Birkir Sævarsson’s 88th-minute own goal salvaged Hungary a deserved UEFA EURO 2016 Group F point and denied Iceland their first victory in the finals of a major tournament.
In desperately lunging to cut out substitute Nemanja Nikolić’s low delivery across the six-metre box, the right-back turned the ball past Hannes Halldórsson. It cancelled out a 40th-minute advantage given them by Gylfi Sigurdsson’s spot kick. However, they might still have won it in Marseille, substitute Eidur Gudjohnsen having a shot deflected wide at the death.
After an uncertain first half-hour, Iceland warmed to the task, threatening when Johann Gudmundsson was denied by the outstretched right leg of Gábor Király after outmuscling Tamás Kádár in the area.
It was an error from the much-talked-about veteran keeper, though, that led to the opener. The 40-year-old Király failed to gather Gudmundsson’s corner and in the ensuing scramble for possession, Kádár brought down captain Aron Gunnarsson. Sigurdsson kept his cool from the spot.
Hungary’s second-half advances were unrelenting, although like the first period Lars Lagerbäck and Heimir Hallgrímsson’s men fashioned the better openings. Kolbeinn Sigthórsson headed wide Sigurdsson’s left-wing cross on a rare counterattack, and after the scores were levelled, a last-gasp free-kick on the edge of the Hungary box prompted a late burst of drama. Gudjohnsen’s low drive was diverted off target after Sigurdsson’s attempt bounced back off the wall.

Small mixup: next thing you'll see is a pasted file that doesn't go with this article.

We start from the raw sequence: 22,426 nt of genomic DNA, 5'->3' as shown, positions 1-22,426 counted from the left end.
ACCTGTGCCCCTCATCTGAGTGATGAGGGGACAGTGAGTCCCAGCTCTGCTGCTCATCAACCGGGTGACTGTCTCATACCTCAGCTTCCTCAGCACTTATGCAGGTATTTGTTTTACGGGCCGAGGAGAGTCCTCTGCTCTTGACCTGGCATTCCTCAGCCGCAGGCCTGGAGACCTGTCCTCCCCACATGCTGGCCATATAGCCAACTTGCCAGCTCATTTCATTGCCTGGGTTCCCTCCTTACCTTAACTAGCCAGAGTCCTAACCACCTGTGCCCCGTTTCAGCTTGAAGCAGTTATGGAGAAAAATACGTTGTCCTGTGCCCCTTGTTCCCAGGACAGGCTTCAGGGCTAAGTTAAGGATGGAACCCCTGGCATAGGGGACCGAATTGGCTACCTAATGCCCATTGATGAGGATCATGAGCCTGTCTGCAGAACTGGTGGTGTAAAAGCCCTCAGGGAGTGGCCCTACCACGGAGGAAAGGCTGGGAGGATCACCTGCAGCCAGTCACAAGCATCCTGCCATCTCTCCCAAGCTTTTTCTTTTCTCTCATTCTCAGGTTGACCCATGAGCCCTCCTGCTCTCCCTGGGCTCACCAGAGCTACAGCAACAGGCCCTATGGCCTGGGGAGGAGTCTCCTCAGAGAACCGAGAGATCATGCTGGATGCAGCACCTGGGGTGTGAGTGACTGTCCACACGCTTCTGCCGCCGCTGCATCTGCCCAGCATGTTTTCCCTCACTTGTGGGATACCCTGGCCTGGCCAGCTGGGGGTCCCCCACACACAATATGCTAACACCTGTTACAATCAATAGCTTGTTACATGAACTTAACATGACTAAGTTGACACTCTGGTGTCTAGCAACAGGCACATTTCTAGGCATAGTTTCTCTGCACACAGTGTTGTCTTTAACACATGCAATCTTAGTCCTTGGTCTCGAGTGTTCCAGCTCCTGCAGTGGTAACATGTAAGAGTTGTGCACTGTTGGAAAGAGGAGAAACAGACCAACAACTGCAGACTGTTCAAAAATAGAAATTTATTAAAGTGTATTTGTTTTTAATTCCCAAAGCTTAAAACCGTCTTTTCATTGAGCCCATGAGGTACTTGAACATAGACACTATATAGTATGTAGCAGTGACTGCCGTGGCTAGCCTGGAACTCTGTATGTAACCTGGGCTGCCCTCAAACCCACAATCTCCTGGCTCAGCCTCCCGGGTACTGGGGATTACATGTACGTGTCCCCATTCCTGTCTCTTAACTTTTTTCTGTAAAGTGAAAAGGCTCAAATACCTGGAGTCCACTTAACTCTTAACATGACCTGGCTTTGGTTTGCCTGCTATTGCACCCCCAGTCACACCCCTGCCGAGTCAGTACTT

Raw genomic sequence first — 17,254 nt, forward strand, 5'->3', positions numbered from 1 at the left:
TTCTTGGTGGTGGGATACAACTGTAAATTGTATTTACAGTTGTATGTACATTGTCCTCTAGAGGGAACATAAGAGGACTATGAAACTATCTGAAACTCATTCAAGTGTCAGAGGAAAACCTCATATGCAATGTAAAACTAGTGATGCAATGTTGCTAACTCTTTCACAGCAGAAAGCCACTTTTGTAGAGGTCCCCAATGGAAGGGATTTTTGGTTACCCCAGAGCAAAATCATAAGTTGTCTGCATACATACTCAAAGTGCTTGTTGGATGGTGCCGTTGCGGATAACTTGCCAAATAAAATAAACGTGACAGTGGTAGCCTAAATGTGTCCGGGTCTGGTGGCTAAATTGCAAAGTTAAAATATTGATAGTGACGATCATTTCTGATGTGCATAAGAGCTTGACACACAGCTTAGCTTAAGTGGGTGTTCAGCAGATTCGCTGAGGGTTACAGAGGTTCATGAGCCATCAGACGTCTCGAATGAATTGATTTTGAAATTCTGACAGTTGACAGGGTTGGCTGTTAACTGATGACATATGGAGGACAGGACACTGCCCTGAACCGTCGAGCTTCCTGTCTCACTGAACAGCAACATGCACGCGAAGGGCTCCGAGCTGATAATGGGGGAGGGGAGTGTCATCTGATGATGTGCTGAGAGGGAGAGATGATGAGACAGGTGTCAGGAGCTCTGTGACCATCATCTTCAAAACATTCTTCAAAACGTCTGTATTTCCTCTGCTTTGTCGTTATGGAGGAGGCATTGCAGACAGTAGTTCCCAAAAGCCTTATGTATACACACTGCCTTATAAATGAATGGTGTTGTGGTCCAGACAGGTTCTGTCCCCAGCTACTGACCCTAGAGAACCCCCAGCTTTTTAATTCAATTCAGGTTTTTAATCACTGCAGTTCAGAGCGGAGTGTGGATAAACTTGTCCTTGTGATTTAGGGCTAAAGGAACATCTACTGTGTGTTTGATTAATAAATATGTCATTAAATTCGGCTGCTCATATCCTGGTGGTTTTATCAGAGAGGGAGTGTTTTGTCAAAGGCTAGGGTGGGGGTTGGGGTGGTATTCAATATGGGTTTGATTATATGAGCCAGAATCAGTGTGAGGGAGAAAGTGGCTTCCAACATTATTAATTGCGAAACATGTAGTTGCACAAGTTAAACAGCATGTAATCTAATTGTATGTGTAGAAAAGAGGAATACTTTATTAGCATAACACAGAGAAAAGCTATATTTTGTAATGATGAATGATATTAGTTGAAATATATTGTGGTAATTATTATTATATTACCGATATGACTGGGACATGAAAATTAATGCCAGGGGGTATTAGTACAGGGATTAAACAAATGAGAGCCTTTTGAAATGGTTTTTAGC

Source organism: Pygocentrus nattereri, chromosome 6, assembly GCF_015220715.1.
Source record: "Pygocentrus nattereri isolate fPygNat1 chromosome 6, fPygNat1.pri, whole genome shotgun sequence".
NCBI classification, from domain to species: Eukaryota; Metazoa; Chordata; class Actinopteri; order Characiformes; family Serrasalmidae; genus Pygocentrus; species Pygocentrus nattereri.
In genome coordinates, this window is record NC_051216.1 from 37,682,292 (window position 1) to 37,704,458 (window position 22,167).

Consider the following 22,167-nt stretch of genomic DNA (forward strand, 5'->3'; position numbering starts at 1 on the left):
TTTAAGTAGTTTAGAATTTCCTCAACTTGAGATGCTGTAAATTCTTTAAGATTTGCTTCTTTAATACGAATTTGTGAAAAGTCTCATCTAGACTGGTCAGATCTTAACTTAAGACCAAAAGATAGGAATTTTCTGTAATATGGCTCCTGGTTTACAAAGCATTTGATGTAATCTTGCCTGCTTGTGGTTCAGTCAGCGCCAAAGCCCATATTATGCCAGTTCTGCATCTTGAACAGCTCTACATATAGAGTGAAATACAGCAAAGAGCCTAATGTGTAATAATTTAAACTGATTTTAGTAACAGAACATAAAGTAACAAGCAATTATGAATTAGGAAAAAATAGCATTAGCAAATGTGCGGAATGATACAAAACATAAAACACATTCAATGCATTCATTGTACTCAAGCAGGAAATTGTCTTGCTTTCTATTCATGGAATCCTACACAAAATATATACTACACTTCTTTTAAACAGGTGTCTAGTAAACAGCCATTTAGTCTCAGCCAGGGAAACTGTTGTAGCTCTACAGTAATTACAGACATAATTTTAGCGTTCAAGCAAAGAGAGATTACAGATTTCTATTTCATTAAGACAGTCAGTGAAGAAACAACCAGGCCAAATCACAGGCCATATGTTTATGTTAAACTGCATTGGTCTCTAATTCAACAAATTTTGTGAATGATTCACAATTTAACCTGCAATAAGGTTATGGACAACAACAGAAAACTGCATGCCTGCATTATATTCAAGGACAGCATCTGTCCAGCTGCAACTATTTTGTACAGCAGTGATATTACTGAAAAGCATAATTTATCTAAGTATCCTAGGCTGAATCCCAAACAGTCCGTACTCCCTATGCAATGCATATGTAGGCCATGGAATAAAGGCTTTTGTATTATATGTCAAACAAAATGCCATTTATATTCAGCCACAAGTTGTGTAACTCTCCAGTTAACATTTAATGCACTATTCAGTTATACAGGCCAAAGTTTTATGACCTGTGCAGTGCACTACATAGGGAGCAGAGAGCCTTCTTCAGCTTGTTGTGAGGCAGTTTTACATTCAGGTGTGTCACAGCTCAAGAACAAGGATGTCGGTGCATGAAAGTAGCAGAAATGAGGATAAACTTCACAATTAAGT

Man of the match: Kolbeinn Sigthórsson (Iceland)
Sigthórsson proved a handful for the Hungarian back line all afternoon, winning ten aerial duals and laying on an opportunity for his colleagues. The No9 also helped out defensively whenever needed, making two clearances.
Iceland kept six clean sheets, including two against the Netherlands, in their fairy-tale qualification campaign. A line-up that frustrated Cristiano Ronaldo on Tuesday was even stingier here. Centre-backs Ragnar Sigurdsson, on the scene to block from Balázs Dzsudzsák at one stage in the first period, and Kári Árnason repelled almost everything Hungary chucked their way. The late twist was a cruel blow.
Simple but effective
The underdogs against Portugal, when there was no expectation of them, Iceland entered this game as slight favourites with some bookmakers – a situation they cannot have encountered too often. Still, they never wavered from the plan they had adopted in their opener. The debutants sat deep, remained compact and hit on the break when the opportunity arose. It almost worked.
Saved at the last
Hungary forced the issue from the off and dominated possession; at full time it was 67% in their favour. After the euphoria of the 2-0 win against Austria, Bernd Storck’s boys were set to come crashing back to earth – and with Portugal to come on matchday three they were facing an uncertain future – until Sævarsson unwittingly gave them a leg up.